Winkler enlivens his narrative with a flair for storytelling and a colorful cast of characters: among others, Daniel Webster, America’s greatest advocate, who argued some of the earliest corporate rights cases on behalf of his business clients; Roger Taney, the reviled Chief Justice, who surprisingly fought to limit protections for corporations—in part to protect slavery; and Roscoe Conkling, a renowned politician who deceived the Supreme Court in a brazen effort to win for corporations the rights added to the Constitution for the freed slaves. Alexander Hamilton, Teddy Roosevelt, Huey Long, Ralph Nader, Louis Brandeis, and even Thurgood Marshall all played starring roles in the story of the corporate rights movement.
In this heated political age, nothing can be timelier than Winkler’s tour de force, which shows how America’s most powerful corporations won our most fundamental rights and turned the Constitution into a weapon to impede the regulation of big business.
In this expanded edition of Kindly Inquisitors, a new foreword by George F. Will strikingly shows the book’s continued relevance, while a substantial new afterword by Rauch elaborates upon his original argument and brings it fully up to date. Two decades after the book’s initial publication, while some progress has been made, the regulation of hate speech has grown domestically—especially in American universities—and has spread even more internationally, where there is no First Amendment to serve as a meaningful check. But the answer to bias and prejudice, Rauch argues, is pluralism—not purism. Rather than attempting to legislate bias and prejudice out of existence or to drive them underground, we must pit them against one another to foster a more vigorous and fruitful discussion. It is this process that has been responsible for the growing acceptance of the moral acceptability of homosexuality over the last twenty years. And it is this process, Rauch argues, that will enable us as a society to replace hate with knowledge, both ethical and empirical.
“It is a melancholy fact that this elegant book, which is slender and sharp as a stiletto, is needed, now even more than two decades ago. Armed with it, readers can slice through the pernicious ideas that are producing the still-thickening thicket of rules, codes, and regulations restricting freedom of thought and expression.”—George F. Will, from the foreword
The book contains a comprehensive analysis of the concept of governing through trade and investigates how the EU ‘exports’ regulation through conditional market access regulation, bilateral trade agreements and unilateral trade policy. Several case studies complement the general analysis and provide an in-depth assessment of the European Union's new trade policies.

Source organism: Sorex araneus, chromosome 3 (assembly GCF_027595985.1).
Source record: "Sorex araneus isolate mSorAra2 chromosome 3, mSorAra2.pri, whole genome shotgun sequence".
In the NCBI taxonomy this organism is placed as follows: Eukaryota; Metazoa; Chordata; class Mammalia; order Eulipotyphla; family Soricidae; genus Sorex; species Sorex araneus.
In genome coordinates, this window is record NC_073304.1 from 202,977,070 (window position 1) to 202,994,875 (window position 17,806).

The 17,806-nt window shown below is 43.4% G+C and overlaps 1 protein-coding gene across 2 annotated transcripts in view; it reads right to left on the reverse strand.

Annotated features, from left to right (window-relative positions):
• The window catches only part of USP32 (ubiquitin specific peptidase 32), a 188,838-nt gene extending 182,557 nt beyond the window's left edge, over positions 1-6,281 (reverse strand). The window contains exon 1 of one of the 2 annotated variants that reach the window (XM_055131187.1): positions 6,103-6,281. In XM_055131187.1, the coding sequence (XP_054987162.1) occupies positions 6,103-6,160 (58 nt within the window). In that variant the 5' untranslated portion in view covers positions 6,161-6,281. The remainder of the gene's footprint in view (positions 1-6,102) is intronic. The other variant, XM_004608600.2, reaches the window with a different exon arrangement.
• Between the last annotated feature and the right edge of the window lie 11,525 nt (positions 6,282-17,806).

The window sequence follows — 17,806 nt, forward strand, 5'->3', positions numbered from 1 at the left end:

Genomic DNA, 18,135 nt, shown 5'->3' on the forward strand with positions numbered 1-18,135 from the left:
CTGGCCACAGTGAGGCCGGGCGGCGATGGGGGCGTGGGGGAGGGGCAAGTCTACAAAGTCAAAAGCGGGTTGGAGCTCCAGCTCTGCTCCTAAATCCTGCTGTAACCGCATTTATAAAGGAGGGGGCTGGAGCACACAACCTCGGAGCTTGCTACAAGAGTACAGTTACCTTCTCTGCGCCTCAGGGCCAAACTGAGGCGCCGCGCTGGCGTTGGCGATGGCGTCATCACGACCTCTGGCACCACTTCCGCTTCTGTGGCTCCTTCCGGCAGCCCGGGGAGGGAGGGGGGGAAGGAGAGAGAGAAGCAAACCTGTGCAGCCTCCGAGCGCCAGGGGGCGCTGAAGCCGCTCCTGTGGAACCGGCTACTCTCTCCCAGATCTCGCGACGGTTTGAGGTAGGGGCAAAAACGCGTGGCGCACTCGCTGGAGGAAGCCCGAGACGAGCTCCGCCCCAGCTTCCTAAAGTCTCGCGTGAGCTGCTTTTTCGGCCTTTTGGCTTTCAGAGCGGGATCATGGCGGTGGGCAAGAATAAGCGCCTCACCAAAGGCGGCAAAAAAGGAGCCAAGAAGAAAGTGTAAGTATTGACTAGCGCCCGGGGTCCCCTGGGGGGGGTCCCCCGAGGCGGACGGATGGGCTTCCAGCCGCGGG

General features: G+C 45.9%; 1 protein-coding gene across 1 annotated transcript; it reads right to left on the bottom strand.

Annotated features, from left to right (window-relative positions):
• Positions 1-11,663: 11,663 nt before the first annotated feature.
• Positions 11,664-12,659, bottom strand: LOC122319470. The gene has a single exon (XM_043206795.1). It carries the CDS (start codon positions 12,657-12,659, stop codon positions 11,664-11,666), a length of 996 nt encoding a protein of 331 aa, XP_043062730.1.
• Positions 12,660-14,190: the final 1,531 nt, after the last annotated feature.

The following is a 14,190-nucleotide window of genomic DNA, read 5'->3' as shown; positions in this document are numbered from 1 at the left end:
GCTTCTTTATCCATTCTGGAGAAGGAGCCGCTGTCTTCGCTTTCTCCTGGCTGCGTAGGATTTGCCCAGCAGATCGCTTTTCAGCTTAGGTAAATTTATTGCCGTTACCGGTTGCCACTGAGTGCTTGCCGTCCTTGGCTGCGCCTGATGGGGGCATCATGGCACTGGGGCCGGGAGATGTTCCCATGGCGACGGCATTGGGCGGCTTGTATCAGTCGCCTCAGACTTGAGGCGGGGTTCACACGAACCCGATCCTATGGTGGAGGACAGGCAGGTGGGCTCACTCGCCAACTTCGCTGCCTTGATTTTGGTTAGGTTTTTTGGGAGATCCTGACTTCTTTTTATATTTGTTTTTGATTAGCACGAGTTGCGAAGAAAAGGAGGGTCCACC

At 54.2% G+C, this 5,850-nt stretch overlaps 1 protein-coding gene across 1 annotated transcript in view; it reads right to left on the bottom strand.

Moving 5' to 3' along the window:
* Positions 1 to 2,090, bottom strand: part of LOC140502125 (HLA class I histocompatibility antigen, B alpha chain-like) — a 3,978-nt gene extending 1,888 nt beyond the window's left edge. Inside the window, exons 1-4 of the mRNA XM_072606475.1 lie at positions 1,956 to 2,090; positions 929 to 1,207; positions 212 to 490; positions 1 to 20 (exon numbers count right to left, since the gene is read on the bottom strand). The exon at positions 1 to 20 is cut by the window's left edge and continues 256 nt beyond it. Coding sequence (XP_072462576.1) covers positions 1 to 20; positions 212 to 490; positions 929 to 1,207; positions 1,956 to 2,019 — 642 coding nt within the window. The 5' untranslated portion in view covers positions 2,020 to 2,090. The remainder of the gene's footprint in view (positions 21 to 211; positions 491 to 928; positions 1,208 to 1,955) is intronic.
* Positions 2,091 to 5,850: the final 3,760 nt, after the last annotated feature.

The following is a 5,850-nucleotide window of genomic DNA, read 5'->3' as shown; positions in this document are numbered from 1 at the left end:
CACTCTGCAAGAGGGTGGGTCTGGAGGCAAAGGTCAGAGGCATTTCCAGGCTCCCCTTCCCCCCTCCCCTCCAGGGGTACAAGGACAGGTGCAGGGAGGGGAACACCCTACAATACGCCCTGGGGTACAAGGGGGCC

This multidisciplinary book will be an enlightening read for a wide-ranging audience encompassing academics, policymakers, policy analysts and students of, amongst others, trade law and policy, global governance, sustainable development, human rights and labor standards.
With The Second Amendment Primer, Les Adams finally provides an accessible discussion of the Second Amendment. It is a “primer” because it is elementary. Chronologically arranged, it traces the development of the right to keep and bear arms from its birth in ancient Greece to its addition in the U.S. Constitution. Supplemental essays discuss the Second Amendment’s interpretation in today’s world from the viewpoints of both firearms enthusiasts as well as those who would limit the amendment’s purview.
Although The Second Amendment Primer is aimed at the average reader, Adams’s facts are detailed and well-documented. Reference margin notes, an extensive bibliography, and a comprehensive subject index showcase the author’s research and show more curious readers how to continue on their path to understanding exactly what the Second Amendment is saying. Using this “citizen’s guide” as a stepping stone, anyone can become a successful scholar of the right to bear arms.
From Citizens United to its momentous rulings regarding Obamacare and gay marriage, the Supreme Court under Chief Justice John Roberts has profoundly affected American life. Yet the court remains a mysterious institution, and the motivations of the nine men and women who serve for life are often obscure. Now, in Uncertain Justice, Laurence Tribe and Joshua Matz show the surprising extent to which the Roberts Court is revising the meaning of our Constitution.